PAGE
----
Rough start for Canadians in halfpipe 

Anderson fourth, Neilson sixth in snowboard cross

Canada narrowly missed its third World Cup snowboard medal of the season at Saas-Fee, Switzerland last weekend when Mont Tremblant’s Jaysey Jay Anderson fell in the final of the snowboardcross after leading the competition all day.

Anderson, who finished third the week before in the parallel giant slalom, said he was a little overexcited heading into the final.

"I had won all the races before that last one," he said. "I was three quarters of the way down so I only had to cross the finish line to win. I was too aggressive and I messed it all up.

"It’s sad because I’m losing big points in the World Cup standings and I didn’t get a podium. I simply lost a victory here."

After picking himself up, Anderson had to settle for fourth place behind Michael Layer of Germany, Dieter Krassnig of Austria and Vincent Valery of France.

North Vancouver’s Drew Neilson, who trains in Whistler, placed sixth in the race after getting edged out in the semi-final. Neilson won a gold medal at the season opener in Chile back in September.

Francois Boivin of Jonquiere, Quebec was 11 th . Robert Fagan of Cranbrook was 25 th , Tom Velisek of Vernon was 33 rd and Derek Wintermans of Port Coquitlam was 57 th .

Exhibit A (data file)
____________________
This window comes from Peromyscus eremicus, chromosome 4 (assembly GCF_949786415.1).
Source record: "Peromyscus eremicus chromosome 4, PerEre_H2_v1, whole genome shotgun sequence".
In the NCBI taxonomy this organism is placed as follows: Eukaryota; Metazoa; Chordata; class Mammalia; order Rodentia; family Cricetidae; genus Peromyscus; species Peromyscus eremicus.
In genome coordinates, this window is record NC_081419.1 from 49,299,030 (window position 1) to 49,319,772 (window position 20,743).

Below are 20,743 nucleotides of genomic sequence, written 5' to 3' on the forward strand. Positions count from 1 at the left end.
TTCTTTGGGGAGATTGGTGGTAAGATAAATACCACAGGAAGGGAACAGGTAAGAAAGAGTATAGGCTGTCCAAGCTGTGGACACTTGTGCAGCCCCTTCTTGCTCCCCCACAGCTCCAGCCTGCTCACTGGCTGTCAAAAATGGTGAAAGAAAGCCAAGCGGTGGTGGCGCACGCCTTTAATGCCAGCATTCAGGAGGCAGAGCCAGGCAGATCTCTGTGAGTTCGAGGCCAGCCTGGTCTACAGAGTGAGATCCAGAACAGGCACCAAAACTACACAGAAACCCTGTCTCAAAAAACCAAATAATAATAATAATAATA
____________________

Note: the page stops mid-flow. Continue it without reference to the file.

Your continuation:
In the women’s race, none of the women advanced past the quarter-finals, with Dominique Maltais and Dominique Vallee of Montreal finishing 12 th and 26 th respectively.

Meanwhile, the Canadians struggled in the halfpipe, with none of the 10 men and women qualifying for the finals. Coach Tom Hutchinson said he wasn’t too concerned about the results.

"It was the first time we were back on the halfpipe track since July," he said. "Two days ago they had two hours to train and only 20 minutes yesterday. This explains why we had average results today. Many of our athletes are also testing new equipment at this point."

The Whistler riders fared best, with Justin Lamoureux placing 19 th overall, one place ahead of Crispin Lipscomb. Mike Michalchuck of Pemberton managed to earn a few points as well by cracking the top-30 in 30 th place. Brad Martin, Joel Boylan and Hugo Lemay were 51 st , 65 th and 74 th respectively.

Although he finished dead last, Lemay got points from his coaches for going big, crashing on both qualifying runs while trying to land frontside 900s.

Steve Fisher of the U.S. took the gold medal, ahead of Jan Michaelis of Germany and Kim Christiansen of Norway.

In the women’s competition, Whistler’s Mercedes Nicoll was the top Canadian in 20 th place. Anne-Marie Gauthier and Dominique Vallee earned points by finished 27 th and 29 th respectively, and Sarah Conrad of Nova Scotia just missed the cut, finishing 31 st .

Hannah Teter of the U.S. won gold, followed by Doriane Vidal of France and Soko Yamaoko of Japan.

Because this is an Olympic qualifying year, all of the teams are trying to earn as many quota spots as possible for the 2006 Games. Only 20 women and 30 men will be allowed to compete in the Olympic halfpipe.

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